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Outsourcing Jobs? Multinationals and US Employment

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  • Ann E. Harrison
  • Margaret S. McMillan

Abstract

Critics of globalization claim that US manufacturing firms are being driven to shift employment abroad by the prospects of cheaper labor. Others argue that the availability of low-wage labor has allowed US based firms to survive and even prosper. Yet evidence for either hypothesis, beyond anecdotes, is slim. Using firm-level data collected by the US Bureau of Economic Analysis (BEA), we estimate the impact on US manufacturing employment of changes in foreign affiliate wages, controlling for changing demand conditions and technological change. We find that the evidence supports both perspectives on globalization. For firms most likely to perform the same tasks in foreign affiliates and at home ("horizontal" foreign investment), foreign and domestic employees appear to be substitutes. For these firms, lower wages in affiliate locations are associated with lower employment in the US. However, for firms which do significantly different tasks at home and abroad ("vertical" foreign investment), foreign and domestic employment are complements. For vertical foreign investment, lower wages abroad are associated with higher US manufacturing employment. These offsetting effects may be combined to show that offshoring is associated with a quantitatively small decline in manufacturing employment. Other factors, such as declining prices for consumer goods, import competition, and falling prices for investment goods (which substitute for labor) play a more important role.

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Bibliographic Info

Paper provided by National Bureau of Economic Research, Inc in its series NBER Working Papers with number 12372.

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Date of creation: Jul 2006
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Handle: RePEc:nbr:nberwo:12372

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  1. Andrew Bernard & J. Bradford Jensen & Peter Schott, 2003. "Survival of the best fit: exposure to low-wage countries and the (uneven) growth of US manufacturing plants," IFS Working Papers W03/12, Institute for Fiscal Studies.
  2. David H. Autor & Frank Levy & Richard J. Murnane, 2003. "The Skill Content Of Recent Technological Change: An Empirical Exploration," The Quarterly Journal of Economics, MIT Press, vol. 118(4), pages 1279-1333, November.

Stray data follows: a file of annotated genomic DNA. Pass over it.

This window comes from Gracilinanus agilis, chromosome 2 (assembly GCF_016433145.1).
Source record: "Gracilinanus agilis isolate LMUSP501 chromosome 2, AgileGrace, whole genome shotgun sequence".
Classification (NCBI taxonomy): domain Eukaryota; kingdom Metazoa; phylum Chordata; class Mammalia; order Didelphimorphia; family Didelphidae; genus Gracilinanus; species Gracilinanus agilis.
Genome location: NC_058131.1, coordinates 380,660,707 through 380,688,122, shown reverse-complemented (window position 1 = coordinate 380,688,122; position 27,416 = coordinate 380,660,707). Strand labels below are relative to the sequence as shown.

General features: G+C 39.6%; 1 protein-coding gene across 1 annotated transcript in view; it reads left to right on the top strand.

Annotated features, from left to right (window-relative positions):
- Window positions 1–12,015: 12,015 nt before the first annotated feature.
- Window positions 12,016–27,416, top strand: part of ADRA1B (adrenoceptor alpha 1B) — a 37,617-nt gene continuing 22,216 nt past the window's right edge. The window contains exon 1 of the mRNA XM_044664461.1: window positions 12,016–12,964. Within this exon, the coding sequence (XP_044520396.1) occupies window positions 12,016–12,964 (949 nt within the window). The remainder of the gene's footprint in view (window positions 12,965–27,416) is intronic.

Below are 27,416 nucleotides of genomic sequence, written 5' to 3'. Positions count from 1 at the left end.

3. Katz, L.F. & Murphy, K.M., 1991. "Changes in Relative Wages, 1963-1987: Supply and Demand Factors," Harvard Institute of Economic Research Working Papers 1580, Harvard - Institute of Economic Research.
  4. George J. Borjas & Richard B. Friedman & Lawrence F. Katz, 1997. "How Much Do Immigration and Trade Affect Labor Market Outcomes?," Brookings Papers on Economic Activity, Economic Studies Program, The Brookings Institution, vol. 28(1), pages 1-90.
  5. Marc J. Melitz, 2003. "The Impact of Trade on Intra-Industry Reallocations and Aggregate Industry Productivity," Econometrica, Econometric Society, vol. 71(6), pages 1695-1725, November.
  6. Marc-Andreas Muendler & Sascha O. Becker, 2006. "Margins of Multinational Labor Substitution," CESifo Working Paper Series 1713, CESifo Group Munich.
  7. David A. Riker & S. Lael Brainard, 1997. "U.S. Multinationals and Competition from Low Wage Countries," NBER Working Papers 5959, National Bureau of Economic Research, Inc.
  8. N. Gregory Mankiw & Phillip Swagel, 2006. "The Politics and Economics of Offshore Outsourcing," Harvard Institute of Economic Research Working Papers 2120, Harvard - Institute of Economic Research.
  9. Mihir A. Desai & C. Fritz Foley & James R. Hines Jr., 2005. "Foreign Direct Investment and Domestic Economic Activity," NBER Working Papers 11717, National Bureau of Economic Research, Inc.
  10. James R. Markusen & Keith E. Maskus, 2001. "General-Equilibrium Approaches to the Multinational Firm: A Review of Theory and Evidence," NBER Working Papers 8334, National Bureau of Economic Research, Inc.
  11. Revenga, Ana L, 1992. "Exporting Jobs? The Impact of Import Competition on Employment and Wages in U.S. Manufacturing," The Quarterly Journal of Economics, MIT Press, vol. 107(1), pages 255-84, February.
  12. Gene M. Grossman & Esteban Rossi-Hansberg, 2008. "Trading Tasks: A Simple Theory of Offshoring," American Economic Review, American Economic Association, vol. 98(5), pages 1978-97, December.
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